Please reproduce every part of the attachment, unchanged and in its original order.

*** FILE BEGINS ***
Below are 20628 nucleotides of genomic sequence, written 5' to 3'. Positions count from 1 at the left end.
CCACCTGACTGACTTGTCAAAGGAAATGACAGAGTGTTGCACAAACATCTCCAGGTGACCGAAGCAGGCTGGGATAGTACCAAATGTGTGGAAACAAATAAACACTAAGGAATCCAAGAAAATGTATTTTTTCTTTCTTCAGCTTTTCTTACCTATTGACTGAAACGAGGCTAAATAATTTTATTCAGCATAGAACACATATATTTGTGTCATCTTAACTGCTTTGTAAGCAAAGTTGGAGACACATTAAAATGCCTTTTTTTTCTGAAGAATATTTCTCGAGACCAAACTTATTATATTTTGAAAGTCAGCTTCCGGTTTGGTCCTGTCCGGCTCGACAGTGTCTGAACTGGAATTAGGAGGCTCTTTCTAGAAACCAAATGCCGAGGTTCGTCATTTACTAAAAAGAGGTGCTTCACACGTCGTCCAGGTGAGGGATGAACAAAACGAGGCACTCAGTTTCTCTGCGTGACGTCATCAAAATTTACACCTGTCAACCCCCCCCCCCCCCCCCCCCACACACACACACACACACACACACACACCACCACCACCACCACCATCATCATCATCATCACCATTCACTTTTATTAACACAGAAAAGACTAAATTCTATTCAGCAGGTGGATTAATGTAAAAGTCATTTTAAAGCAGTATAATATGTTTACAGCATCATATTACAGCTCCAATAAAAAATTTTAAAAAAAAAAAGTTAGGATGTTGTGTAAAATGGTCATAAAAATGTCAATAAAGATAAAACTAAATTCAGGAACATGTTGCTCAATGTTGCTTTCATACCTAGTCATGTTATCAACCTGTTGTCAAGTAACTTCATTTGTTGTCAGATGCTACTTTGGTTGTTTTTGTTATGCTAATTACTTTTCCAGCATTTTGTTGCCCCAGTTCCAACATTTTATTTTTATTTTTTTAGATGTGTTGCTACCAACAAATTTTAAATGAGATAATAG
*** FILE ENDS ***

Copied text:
Below are 20628 nucleotides of genomic sequence, written 5' to 3'. Positions count from 1 at the left end.
CCACCTGACTGACTTGTCAAAGGAAATGACAGAGTGTTGCACAAACATCTCCAGGTGACCGAAGCAGGCTGGGATAGTACCAAATGTGTGGAAACAAATAAACACTAAGGAATCCAAGAAAATGTATTTTTTCTTTCTTCAGCTTTTCTTACCTATTGACTGAAACGAGGCTAAATAATTTTATTCAGCATAGAACACATATATTTGTGTCATCTTAACTGCTTTGTAAGCAAAGTTGGAGACACATTAAAATGCCTTTTTTTTCTGAAGAATATTTCTCGAGACCAAACTTATTATATTTTGAAAGTCAGCTTCCGGTTTGGTCCTGTCCGGCTCGACAGTGTCTGAACTGGAATTAGGAGGCTCTTTCTAGAAACCAAATGCCGAGGTTCGTCATTTACTAAAAAGAGGTGCTTCACACGTCGTCCAGGTGAGGGATGAACAAAACGAGGCACTCAGTTTCTCTGCGTGACGTCATCAAAATTTACACCTGTCAACCCCCCCCCCCCCCCCCCCCACACACACACACACACACACACACACACCACCACCACCACCACCATCATCATCATCATCACCATTCACTTTTATTAACACAGAAAAGACTAAATTCTATTCAGCAGGTGGATTAATGTAAAAGTCATTTTAAAGCAGTATAATATGTTTACAGCATCATATTACAGCTCCAATAAAAAATTTTAAAAAAAAAAAGTTAGGATGTTGTGTAAAATGGTCATAAAAATGTCAATAAAGATAAAACTAAATTCAGGAACATGTTGCTCAATGTTGCTTTCATACCTAGTCATGTTATCAACCTGTTGTCAAGTAACTTCATTTGTTGTCAGATGCTACTTTGGTTGTTTTTGTTATGCTAATTACTTTTCCAGCATTTTGTTGCCCCAGTTCCAACATTTTATTTTTATTTTTTTAGATGTGTTGCTACCAACAAATTTTAAATGAGATAATAG